Originally proposed by a Professor Wheaton, a Boston native who relocated to the desert due to asthma, the railroad was part of a larger development which included 160 acres (0.65 km2) of orange groves.
Running primarily down present-day Farrell Drive to the proposed settlement of Palmdale at the foot of Mount San Jacinto near the present-day settlement of Snow Creek (not to be confused with the Antelope Valley city of the same name), the line was abandoned by 1893 due to lack of water. Ties from the right-of-way were used to build the Cornelia White House, which still stands today in downtown Palm Springs.
For years after its abandonment, a single, dilapidated horse-drawn car remained in the desert as a sort of landmark to travelers. The car is no longer visible and is presumed to be buried beneath the sand.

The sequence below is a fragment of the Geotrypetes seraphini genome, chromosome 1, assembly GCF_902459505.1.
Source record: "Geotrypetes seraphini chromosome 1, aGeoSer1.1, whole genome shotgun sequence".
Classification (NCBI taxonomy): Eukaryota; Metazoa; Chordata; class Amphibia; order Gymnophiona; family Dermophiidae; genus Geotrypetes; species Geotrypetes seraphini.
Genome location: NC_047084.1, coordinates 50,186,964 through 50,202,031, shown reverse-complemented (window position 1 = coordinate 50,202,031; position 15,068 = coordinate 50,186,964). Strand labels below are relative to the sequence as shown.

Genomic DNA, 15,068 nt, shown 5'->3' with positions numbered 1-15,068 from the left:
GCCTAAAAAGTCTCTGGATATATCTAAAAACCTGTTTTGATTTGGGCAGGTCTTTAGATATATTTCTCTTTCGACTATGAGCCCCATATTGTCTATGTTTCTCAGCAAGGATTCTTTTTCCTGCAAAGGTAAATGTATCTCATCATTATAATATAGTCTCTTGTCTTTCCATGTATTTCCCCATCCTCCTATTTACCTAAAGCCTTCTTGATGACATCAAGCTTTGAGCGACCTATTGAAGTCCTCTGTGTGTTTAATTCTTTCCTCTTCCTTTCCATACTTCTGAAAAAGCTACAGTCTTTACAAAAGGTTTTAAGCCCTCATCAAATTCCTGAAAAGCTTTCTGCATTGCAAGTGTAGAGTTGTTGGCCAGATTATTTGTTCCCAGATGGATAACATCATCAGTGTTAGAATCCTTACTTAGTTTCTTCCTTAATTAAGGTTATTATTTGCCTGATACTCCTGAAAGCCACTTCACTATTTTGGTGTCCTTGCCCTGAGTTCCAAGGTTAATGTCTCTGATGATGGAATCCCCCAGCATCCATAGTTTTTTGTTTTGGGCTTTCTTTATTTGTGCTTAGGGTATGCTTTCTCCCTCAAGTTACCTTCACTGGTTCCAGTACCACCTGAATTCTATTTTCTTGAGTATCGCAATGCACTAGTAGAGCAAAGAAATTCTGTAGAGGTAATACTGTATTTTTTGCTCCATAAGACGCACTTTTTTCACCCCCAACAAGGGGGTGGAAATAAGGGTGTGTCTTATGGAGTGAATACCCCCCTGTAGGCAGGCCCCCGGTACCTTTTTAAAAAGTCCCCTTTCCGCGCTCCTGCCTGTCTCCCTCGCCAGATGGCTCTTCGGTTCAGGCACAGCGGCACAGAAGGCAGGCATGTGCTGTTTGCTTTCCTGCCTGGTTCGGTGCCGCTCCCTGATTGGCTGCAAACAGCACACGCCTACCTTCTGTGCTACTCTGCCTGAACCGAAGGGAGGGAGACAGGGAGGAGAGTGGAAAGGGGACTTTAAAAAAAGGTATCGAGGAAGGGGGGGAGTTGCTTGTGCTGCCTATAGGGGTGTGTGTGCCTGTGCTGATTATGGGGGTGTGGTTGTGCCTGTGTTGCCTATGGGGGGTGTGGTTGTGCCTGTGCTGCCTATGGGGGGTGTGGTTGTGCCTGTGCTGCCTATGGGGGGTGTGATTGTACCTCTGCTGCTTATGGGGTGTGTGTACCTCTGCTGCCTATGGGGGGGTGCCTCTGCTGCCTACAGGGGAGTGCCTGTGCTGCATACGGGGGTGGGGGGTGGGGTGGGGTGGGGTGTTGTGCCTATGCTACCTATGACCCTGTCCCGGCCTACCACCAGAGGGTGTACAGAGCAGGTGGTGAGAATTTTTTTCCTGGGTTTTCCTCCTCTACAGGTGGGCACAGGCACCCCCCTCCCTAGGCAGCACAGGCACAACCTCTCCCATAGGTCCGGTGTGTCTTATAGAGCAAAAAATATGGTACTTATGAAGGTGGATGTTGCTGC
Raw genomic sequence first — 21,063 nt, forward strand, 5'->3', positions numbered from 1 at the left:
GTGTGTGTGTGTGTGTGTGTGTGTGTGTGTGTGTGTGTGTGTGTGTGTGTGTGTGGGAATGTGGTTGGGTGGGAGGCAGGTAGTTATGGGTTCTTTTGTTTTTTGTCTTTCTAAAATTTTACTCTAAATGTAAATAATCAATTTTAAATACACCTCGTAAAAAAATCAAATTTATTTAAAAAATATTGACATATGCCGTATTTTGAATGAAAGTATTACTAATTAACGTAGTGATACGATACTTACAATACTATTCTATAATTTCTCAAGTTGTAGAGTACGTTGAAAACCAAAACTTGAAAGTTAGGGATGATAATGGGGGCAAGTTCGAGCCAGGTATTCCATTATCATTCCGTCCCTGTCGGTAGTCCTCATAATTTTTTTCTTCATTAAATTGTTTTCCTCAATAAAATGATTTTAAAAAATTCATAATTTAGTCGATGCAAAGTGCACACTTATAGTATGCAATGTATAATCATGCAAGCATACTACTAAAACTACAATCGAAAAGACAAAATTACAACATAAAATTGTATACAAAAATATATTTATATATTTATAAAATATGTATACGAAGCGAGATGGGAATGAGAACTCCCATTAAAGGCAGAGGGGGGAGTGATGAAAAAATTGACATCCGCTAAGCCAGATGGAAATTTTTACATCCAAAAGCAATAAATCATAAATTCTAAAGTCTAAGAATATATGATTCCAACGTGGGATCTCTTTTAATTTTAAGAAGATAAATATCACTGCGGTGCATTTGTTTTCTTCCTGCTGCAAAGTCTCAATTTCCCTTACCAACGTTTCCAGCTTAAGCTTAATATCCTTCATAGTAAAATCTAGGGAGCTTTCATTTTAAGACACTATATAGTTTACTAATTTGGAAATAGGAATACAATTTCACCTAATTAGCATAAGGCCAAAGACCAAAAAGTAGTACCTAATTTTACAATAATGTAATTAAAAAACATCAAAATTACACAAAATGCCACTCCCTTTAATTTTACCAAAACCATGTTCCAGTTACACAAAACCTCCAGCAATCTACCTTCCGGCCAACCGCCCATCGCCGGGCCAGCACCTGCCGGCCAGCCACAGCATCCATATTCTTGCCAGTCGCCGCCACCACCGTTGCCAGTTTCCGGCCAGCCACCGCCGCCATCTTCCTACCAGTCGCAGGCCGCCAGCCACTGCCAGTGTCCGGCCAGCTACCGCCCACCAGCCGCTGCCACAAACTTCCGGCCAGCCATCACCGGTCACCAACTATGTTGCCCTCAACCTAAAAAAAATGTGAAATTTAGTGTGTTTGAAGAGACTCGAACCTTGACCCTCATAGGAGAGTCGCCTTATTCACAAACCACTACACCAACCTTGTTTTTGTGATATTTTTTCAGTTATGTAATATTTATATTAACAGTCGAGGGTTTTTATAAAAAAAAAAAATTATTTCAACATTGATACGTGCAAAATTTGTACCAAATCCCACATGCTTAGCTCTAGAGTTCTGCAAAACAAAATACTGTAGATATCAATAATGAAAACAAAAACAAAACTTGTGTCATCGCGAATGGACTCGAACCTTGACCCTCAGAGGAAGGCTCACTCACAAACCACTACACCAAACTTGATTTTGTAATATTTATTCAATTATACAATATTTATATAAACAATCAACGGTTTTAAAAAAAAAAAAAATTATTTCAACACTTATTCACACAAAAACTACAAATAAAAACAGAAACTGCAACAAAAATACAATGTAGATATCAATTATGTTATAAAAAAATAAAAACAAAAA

The California Office of Historic Preservation recognized the site of the railroad as a point of interest on November 3, 1969.
- Ninth Annual Report of the Board of Railroad Commissioners of the State of California for the Year Ending December 31, 1888, p. 26
- Lech, Steve (2004). Along the Old Roads: A History of the Portion of Southern California that became Riverside County: 1772–1893. Riverside, CA: Steve Lech. pp. 285–286, 289. OCLC 56035822.
- George Wharton James (1908) The Wonders of the Colorado Desert. p. 291 (Which includes a sketch of a Palmdale Railroad passenger car by Carl Eytel.)
- Self-guided tour of downtown Palm Springs including the Cornelia White House at www.pspf.net[dead link]
- Palmdale Railroad listing at Office of Historic Preservation's website
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